Anti-allergy EpiPen manufacturer Mylan NV faces new scrutiny as lawmakers react to the outcry from last month’s price hike disclosure. Specifically, this week U.S. legislators called for a probe of Mylan’s company rebates to government healthcare plans, Medicare and Medicaid.
The cost of the EpiPen, which delivers a dose of epinephrine to counteract potentially deadly allergic reactions, has risen from roughly $100 in 2007 to more than $600 today for a pack of two pens.
Mylan Chief Executive Heather Bresch will testify today, September 21, before an oversight committee of the House of Representatives. Bresch, the daughter of West Virginia Senator Joe Manchin, indicated Mylan was already addressing concerns about price by expanding discount programs and launching a $300 generic version. According to a statement in Reuters, “she also said that, after rebates, fees and costs, the company makes only about $100 per EpiPen pack, and that a majority of consumers pay less than $50 out of pocket for a pack.”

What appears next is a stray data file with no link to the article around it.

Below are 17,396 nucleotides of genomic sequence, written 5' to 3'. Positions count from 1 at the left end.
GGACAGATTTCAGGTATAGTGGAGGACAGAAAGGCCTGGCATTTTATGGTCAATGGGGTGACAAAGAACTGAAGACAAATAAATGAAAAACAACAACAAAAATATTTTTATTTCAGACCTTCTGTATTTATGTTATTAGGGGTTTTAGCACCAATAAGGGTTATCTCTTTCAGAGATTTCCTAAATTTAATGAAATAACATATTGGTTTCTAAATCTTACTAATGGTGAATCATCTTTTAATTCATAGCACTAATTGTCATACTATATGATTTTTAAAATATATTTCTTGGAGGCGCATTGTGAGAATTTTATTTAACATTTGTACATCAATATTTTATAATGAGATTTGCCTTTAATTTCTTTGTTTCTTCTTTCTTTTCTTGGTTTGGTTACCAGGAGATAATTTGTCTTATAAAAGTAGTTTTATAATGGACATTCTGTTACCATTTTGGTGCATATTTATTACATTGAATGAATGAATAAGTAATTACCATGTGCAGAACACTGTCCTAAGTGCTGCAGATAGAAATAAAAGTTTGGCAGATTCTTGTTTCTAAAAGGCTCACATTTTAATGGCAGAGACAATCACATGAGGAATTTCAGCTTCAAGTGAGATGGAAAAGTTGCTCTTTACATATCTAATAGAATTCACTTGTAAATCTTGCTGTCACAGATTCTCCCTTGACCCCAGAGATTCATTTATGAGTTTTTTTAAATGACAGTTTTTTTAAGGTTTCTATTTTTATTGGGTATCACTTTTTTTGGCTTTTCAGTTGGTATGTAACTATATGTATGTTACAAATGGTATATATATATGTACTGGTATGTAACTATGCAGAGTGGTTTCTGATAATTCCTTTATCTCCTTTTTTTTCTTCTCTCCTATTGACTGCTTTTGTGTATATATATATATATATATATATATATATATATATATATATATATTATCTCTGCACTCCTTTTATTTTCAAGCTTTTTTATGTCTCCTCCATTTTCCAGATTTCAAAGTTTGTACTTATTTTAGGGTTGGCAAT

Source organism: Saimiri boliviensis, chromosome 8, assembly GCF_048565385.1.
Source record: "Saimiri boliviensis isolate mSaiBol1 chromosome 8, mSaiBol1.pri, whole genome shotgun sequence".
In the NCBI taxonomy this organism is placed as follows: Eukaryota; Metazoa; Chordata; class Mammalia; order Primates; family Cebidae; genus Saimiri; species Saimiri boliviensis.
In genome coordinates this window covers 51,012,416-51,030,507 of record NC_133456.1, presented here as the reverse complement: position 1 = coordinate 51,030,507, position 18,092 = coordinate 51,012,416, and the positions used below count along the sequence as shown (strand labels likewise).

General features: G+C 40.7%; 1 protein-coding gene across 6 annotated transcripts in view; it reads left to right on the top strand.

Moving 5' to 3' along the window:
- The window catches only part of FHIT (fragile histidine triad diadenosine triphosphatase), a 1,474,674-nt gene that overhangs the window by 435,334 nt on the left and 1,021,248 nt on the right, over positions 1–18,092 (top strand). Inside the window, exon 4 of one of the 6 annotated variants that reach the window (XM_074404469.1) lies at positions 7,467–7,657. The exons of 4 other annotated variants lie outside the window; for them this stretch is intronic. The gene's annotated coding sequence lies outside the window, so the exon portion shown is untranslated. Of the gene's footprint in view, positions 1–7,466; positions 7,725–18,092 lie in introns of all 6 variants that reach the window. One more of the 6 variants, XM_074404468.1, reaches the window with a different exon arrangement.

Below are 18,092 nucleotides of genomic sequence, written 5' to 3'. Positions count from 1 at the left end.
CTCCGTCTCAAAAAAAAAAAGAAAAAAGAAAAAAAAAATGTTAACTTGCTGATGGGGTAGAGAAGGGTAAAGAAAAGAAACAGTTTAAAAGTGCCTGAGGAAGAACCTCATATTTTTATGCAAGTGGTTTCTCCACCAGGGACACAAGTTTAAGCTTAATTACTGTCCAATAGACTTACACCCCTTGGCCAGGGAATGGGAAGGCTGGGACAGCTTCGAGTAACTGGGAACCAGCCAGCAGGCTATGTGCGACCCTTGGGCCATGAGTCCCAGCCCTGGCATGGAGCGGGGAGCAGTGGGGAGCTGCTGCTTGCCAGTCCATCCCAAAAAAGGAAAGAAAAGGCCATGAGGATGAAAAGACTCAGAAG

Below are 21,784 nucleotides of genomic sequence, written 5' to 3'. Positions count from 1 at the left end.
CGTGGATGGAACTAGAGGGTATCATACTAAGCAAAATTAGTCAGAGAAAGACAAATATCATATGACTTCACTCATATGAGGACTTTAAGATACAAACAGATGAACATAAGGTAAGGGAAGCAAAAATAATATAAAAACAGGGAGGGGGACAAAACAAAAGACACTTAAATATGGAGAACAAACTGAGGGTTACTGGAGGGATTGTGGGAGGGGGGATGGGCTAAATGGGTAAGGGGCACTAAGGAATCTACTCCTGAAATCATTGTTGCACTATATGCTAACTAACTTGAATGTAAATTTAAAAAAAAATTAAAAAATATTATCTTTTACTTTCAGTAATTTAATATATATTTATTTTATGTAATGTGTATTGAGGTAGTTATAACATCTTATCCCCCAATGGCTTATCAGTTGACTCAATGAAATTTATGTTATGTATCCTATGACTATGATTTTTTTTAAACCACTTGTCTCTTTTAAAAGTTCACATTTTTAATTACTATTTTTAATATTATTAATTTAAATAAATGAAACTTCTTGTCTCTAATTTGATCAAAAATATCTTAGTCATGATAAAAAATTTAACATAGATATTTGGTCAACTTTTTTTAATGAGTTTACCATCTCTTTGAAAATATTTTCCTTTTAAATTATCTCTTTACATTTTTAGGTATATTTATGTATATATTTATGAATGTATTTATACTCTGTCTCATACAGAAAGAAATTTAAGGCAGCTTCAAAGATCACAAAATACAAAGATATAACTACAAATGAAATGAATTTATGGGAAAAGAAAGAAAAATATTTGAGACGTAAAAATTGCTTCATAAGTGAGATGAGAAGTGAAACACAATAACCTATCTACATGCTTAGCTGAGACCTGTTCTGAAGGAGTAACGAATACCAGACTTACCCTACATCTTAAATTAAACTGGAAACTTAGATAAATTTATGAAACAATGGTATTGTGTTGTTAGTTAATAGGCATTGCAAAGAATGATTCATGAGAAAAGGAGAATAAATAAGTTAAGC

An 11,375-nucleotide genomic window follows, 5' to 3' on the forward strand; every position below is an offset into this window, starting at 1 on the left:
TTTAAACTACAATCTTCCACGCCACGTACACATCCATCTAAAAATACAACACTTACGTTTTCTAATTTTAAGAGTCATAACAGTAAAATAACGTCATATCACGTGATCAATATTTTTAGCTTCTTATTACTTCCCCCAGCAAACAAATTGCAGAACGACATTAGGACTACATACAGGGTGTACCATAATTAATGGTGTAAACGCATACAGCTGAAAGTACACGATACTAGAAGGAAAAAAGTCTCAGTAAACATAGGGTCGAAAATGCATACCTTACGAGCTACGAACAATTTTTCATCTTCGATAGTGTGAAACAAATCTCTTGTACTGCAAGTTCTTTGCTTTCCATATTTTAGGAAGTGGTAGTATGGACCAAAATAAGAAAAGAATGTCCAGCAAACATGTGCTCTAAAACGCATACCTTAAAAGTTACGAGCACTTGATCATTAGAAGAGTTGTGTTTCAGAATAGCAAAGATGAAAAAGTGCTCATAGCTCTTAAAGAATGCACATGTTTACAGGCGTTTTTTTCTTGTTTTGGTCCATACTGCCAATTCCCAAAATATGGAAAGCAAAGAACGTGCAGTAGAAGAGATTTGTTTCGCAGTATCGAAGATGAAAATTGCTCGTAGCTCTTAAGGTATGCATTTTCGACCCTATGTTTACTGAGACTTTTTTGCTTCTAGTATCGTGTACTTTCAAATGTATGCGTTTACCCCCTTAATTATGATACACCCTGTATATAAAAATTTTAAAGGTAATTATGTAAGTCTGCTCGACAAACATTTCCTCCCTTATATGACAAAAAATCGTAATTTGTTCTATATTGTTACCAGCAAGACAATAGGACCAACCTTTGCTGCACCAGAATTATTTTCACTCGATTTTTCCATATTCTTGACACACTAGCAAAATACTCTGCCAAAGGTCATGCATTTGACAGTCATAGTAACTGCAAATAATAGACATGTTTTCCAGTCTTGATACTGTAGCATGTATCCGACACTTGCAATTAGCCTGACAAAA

Republicans on the Senate Finance Committee noted they were concerned that Mylan was inappropriately allowed to classify EpiPen as a generic drug, thereby reducing the potential discounts to the government’s Medicaid health program for the poor.
Mylan argues it has complied with the rebate laws, which dictate that branded and generic drugs available from a single source are subject to a rebate of at least 23.1 percent of the average manufacturer price for Medicaid.
Further, according to Reuters, this week “West Virginia Attorney General Patrick Morrisey said he was investigating the rebates and the possibility that Mylan violated the state’s antitrust law when it sued and settled with a would-be generic competitor.”
EpiPen also visits a cost burden to the federal Medicare health program for the elderly. Per research from the Kaiser Family Foundation, before rebates, EpiPen costs for Medicare Part D skyrocketed 1,000 percent between 2007 and 2014, from $7 million to $87.9 million.